Would you describe yourself as a task-oriented leader or a relationship-oriented leader? This week, you read about the style and skills approaches to leadership. Consider the styles and skills addressed in this week’s media, Effective Leadership Styles and Find Your Personal Communication Style. Are communication or social interaction skills necessary for every leader? Will a particular style work best in certain situations? 
Imagine that you work for a large, UK-based pharmaceutical corporation and you have just been assigned to lead a team in a new branch office that is located in Lagos, Nigeria. As the leader, you have to decide whom to hire, how to achieve the first-year goals that have been given to you, and how to create a timeline for key milestones. 
With these thoughts in mind, for this week’s second discussion, post a 1,000- to 1,500-word response to the following question to the Discussion Board:
•	How will the concepts addressed in this week’s textbook reading as well as in the articles ‘Developing Advanced Decision-Making Skills in International Leaders and Managers’ and ‘From Experience to Experiential Learning: Cultural Intelligence as a Learning Capability for Global Leader Development’ help you succeed in this new assignment? 

Developing Advanced Decision-
Making Skills in International
Leaders and Managers
Asila Safi and Darrell Norman Burrell
Socially, economically, politically, and technologically, our world is transforming in complex
ways that are beyond what we could have fathomed even five years ago. Now, more than ever,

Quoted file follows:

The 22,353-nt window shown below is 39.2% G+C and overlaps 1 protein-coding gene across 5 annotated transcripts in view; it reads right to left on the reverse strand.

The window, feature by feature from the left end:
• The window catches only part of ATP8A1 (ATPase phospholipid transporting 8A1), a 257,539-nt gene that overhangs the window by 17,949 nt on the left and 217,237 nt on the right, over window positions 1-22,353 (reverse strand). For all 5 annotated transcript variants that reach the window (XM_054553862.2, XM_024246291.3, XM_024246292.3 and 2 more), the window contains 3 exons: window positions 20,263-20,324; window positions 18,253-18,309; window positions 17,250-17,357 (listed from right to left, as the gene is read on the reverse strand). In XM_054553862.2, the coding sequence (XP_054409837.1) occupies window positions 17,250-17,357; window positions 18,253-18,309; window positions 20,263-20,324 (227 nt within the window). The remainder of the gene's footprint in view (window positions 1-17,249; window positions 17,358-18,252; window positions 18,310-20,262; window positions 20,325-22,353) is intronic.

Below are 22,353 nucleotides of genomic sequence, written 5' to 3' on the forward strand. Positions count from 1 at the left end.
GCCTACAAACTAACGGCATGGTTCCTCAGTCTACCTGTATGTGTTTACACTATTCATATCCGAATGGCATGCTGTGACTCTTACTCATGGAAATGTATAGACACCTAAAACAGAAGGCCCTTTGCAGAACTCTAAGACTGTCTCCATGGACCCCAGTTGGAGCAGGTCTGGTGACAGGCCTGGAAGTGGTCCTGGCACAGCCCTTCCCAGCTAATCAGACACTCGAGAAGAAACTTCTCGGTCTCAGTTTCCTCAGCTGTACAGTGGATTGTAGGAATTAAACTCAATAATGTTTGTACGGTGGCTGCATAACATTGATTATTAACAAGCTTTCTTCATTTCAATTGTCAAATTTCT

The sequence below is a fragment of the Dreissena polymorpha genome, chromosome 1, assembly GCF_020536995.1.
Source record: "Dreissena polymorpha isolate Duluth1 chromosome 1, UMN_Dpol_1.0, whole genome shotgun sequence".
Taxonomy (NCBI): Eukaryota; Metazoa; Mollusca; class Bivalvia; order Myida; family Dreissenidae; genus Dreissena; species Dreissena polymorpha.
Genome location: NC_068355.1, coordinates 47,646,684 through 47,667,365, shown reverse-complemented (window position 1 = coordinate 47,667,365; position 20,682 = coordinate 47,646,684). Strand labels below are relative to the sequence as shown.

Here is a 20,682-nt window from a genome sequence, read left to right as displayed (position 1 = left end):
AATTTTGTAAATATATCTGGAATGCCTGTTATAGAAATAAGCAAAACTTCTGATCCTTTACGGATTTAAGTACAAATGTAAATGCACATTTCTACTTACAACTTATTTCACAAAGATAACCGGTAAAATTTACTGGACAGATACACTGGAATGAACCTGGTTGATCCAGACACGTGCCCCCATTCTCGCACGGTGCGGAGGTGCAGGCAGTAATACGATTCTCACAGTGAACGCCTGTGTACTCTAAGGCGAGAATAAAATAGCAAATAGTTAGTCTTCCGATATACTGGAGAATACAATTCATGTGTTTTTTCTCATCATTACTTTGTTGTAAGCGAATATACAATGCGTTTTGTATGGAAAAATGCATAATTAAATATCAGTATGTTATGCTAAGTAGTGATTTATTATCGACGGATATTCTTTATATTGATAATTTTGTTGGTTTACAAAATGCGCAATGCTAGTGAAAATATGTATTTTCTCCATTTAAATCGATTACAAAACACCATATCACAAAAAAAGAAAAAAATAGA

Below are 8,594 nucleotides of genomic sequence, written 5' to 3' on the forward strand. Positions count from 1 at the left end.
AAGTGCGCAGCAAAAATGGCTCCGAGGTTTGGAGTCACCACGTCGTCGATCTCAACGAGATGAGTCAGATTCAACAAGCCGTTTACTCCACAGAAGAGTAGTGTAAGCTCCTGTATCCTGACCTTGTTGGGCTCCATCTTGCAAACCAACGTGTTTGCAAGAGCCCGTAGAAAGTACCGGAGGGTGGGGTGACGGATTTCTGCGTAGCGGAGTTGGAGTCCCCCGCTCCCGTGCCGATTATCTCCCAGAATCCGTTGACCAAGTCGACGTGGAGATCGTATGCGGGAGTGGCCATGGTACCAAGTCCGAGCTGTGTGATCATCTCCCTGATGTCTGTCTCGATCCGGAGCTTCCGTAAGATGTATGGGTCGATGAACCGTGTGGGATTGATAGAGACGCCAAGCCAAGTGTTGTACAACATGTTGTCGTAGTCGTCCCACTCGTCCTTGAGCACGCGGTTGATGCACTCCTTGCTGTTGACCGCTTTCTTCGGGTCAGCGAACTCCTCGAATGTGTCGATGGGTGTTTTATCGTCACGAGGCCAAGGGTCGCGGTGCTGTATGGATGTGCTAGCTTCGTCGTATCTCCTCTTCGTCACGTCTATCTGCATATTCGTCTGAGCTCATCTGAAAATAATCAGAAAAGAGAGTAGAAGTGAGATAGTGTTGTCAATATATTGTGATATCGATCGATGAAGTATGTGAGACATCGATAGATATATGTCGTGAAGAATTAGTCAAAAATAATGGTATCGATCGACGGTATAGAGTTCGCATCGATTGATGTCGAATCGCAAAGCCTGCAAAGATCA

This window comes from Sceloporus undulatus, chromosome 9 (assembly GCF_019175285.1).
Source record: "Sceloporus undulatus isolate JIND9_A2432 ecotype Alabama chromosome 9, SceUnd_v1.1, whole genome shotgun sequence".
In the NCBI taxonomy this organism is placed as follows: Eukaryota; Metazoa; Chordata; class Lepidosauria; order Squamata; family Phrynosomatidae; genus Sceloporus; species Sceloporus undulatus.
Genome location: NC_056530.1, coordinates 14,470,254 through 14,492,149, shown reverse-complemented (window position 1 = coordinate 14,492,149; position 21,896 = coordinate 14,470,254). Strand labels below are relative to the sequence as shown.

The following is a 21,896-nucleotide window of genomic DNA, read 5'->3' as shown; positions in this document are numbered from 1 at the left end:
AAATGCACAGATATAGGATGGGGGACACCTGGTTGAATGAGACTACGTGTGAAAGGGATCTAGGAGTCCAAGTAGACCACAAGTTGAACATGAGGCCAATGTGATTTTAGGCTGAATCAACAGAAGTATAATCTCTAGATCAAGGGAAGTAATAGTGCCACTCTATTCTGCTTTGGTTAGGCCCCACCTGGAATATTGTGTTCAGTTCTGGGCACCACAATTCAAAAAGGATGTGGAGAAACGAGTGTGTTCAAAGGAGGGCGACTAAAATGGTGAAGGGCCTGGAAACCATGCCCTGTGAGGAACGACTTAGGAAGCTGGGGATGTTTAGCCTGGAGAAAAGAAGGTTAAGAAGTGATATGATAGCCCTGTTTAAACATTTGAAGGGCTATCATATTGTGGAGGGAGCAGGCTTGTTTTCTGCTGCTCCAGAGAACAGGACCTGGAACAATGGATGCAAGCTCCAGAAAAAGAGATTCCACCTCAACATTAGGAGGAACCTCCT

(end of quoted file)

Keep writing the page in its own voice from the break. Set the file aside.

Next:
managerial decisions have far-reaching consequences in the way that organizations fail or
succeed in bridging commerce and compassion, sustainability and profitability, and move from
vision to effective strategic implementation. Solving problems, making decisions, and picking
the courses of action are the most critical aspects of being in charge because it is risky and very
difficult. Bad decisions can damage a career, influence peoples’ lives, and hurt an organization’s
performance. But, where do bad decisions come from? In many cases, they can be traced back
to the way the decisions were made. Maybe the right questions were not asked. Maybe the right
alternatives were not explored or may be the data collected was wrong. Sometimes, the fault of
poor leadership decisions lies not in the decision-making process, but rather in the mind of the
How does an organizational manager make the correct leadership decisions when the
unexpected occurs or the existing plans are insufficient or important organizational core
values and goals are threatened? Critical Thinking in decision-making helps the professionals
ask relevant questions, gather opinions from various groups, interpret complex problems,
and make wise decisions. The development of critical thinking skills in international